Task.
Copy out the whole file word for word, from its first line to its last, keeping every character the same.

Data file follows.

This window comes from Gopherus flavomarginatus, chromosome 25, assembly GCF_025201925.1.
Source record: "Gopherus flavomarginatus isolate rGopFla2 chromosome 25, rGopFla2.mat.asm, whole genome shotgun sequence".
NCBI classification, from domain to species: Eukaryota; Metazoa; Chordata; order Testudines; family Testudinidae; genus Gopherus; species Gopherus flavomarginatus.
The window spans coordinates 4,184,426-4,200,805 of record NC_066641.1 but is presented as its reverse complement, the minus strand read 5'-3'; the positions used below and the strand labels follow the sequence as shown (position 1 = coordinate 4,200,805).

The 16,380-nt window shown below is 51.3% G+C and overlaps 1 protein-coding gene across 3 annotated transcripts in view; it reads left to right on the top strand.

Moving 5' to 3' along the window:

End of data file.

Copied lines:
This window comes from Gopherus flavomarginatus, chromosome 25, assembly GCF_025201925.1.
Source record: "Gopherus flavomarginatus isolate rGopFla2 chromosome 25, rGopFla2.mat.asm, whole genome shotgun sequence".
NCBI classification, from domain to species: Eukaryota; Metazoa; Chordata; order Testudines; family Testudinidae; genus Gopherus; species Gopherus flavomarginatus.
The window spans coordinates 4,184,426-4,200,805 of record NC_066641.1 but is presented as its reverse complement, the minus strand read 5'-3'; the positions used below and the strand labels follow the sequence as shown (position 1 = coordinate 4,200,805).

The 16,380-nt window shown below is 51.3% G+C and overlaps 1 protein-coding gene across 3 annotated transcripts in view; it reads left to right on the top strand.

Moving 5' to 3' along the window: